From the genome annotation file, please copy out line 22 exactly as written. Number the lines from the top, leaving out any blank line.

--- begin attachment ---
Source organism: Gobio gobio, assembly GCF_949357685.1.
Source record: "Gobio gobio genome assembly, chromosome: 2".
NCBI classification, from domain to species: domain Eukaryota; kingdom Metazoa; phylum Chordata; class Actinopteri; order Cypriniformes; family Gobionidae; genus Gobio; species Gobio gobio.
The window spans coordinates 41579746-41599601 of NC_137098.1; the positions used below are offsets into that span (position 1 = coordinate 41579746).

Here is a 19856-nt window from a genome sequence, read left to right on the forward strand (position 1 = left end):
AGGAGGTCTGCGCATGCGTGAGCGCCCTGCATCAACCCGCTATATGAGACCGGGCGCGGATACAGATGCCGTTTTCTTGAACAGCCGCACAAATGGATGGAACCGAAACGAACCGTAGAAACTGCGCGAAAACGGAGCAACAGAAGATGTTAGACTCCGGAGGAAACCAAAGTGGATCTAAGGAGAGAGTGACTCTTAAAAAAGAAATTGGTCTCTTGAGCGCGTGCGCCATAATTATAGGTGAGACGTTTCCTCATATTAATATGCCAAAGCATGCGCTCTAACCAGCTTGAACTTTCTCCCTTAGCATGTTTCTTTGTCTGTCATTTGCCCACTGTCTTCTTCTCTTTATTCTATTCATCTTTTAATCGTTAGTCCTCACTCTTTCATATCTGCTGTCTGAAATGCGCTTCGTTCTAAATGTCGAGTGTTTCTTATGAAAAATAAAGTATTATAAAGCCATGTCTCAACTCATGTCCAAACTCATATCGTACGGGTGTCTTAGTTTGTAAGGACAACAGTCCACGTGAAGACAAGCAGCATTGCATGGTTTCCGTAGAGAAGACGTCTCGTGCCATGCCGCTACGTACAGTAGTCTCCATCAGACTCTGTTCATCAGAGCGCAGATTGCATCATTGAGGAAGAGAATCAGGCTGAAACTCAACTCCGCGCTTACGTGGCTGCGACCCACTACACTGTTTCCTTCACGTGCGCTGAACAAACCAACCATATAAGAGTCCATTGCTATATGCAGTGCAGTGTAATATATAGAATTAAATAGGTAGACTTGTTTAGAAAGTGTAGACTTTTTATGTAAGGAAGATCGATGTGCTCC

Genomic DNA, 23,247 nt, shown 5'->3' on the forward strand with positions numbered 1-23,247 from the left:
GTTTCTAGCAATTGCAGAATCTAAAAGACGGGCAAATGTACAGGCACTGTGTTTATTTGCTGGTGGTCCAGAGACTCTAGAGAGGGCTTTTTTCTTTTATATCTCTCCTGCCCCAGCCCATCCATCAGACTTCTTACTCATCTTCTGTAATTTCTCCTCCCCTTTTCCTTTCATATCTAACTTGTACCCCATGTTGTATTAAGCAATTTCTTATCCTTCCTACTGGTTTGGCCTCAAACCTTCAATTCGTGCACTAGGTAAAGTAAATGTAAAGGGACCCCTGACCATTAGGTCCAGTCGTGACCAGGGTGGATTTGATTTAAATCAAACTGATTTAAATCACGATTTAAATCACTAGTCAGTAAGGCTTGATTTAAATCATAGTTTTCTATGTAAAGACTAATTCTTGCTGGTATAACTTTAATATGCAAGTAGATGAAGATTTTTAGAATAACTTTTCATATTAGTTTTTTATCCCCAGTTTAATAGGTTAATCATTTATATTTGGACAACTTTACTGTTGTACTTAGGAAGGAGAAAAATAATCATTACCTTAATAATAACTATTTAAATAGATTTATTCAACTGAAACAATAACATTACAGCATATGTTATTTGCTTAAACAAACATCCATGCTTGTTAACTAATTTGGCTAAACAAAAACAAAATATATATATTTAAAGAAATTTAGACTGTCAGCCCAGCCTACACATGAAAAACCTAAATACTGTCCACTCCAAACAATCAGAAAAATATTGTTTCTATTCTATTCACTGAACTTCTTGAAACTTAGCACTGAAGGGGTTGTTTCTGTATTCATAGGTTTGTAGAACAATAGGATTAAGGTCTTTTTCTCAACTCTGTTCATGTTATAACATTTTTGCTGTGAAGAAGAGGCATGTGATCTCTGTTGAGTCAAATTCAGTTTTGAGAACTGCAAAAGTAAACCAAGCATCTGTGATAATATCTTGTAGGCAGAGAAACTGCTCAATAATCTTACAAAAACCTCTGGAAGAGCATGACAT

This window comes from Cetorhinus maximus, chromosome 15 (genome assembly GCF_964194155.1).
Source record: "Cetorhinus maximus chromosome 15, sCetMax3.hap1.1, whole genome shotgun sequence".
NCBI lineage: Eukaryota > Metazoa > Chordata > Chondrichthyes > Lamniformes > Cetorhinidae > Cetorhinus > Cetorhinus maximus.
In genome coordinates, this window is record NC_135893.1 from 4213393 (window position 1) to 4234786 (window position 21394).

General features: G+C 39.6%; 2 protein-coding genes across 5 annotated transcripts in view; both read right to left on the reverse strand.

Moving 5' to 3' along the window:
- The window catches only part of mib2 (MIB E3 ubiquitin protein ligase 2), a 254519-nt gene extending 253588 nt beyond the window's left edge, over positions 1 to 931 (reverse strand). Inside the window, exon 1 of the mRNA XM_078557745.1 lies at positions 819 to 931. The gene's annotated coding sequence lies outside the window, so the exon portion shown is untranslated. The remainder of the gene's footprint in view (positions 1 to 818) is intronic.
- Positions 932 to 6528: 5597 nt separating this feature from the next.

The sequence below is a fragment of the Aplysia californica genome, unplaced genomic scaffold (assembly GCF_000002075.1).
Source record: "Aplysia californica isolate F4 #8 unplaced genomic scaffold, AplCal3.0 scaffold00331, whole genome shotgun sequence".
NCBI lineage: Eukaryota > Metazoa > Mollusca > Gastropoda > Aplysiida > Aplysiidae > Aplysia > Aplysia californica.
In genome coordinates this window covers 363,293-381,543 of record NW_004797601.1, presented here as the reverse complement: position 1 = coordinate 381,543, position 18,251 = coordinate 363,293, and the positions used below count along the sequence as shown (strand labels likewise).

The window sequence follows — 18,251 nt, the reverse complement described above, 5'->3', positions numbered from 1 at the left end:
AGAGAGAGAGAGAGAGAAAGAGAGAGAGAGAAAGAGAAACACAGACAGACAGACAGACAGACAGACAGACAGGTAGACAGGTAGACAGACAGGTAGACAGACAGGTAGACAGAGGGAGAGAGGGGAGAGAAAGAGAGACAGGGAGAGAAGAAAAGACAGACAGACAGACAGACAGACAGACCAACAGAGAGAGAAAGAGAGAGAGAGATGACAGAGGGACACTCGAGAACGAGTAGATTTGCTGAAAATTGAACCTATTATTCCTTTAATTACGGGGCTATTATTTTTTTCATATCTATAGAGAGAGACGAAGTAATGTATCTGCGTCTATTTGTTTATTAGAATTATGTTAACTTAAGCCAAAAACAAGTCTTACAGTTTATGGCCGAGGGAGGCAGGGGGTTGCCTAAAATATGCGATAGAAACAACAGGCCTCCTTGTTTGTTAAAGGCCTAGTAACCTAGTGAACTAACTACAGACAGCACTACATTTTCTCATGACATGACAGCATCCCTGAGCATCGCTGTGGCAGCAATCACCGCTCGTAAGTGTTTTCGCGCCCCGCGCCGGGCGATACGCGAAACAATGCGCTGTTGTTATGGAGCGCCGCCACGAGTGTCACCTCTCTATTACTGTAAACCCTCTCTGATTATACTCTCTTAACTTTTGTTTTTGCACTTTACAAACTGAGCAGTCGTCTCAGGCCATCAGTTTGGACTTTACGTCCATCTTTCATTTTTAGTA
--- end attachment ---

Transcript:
AGAGAGAGAGAGAGAGAAAGAGAGAGAGAGAAAGAGAAACACAGACAGACAGACAGACAGACAGACAGACAGGTAGACAGGTAGACAGACAGGTAGACAGACAGGTAGACAGAGGGAGAGAGGGGAGAGAAAGAGAGACAGGGAGAGAAGAAAAGACAGACAGACAGACAGACAGACAGACCAACAGAGAGAGAAAGAGAGAGAGAGATGACAGAGGGACACTCGAGAACGAGTAGATTTGCTGAAAATTGAACCTATTATTCCTTTAATTACGGGGCTATTATTTTTTTCATATCTATAGAGAGAGACGAAGTAATGTATCTGCGTCTATTTGTTTATTAGAATTATGTTAACTTAAGCCAAAAACAAGTCTTACAGTTTATGGCCGAGGGAGGCAGGGGGTTGCCTAAAATATGCGATAGAAACAACAGGCCTCCTTGTTTGTTAAAGGCCTAGTAACCTAGTGAACTAACTACAGACAGCACTACATTTTCTCATGACATGACAGCATCCCTGAGCATCGCTGTGGCAGCAATCACCGCTCGTAAGTGTTTTCGCGCCCCGCGCCGGGCGATACGCGAAACAATGCGCTGTTGTTATGGAGCGCCGCCACGAGTGTCACCTCTCTATTACTGTAAACCCTCTCTGATTATACTCTCTTAACTTTTGTTTTTGCACTTTACAAACTGAGCAGTCGTCTCAGGCCATCAGTTTGGACTTTACGTCCATCTTTCATTTTTAGTA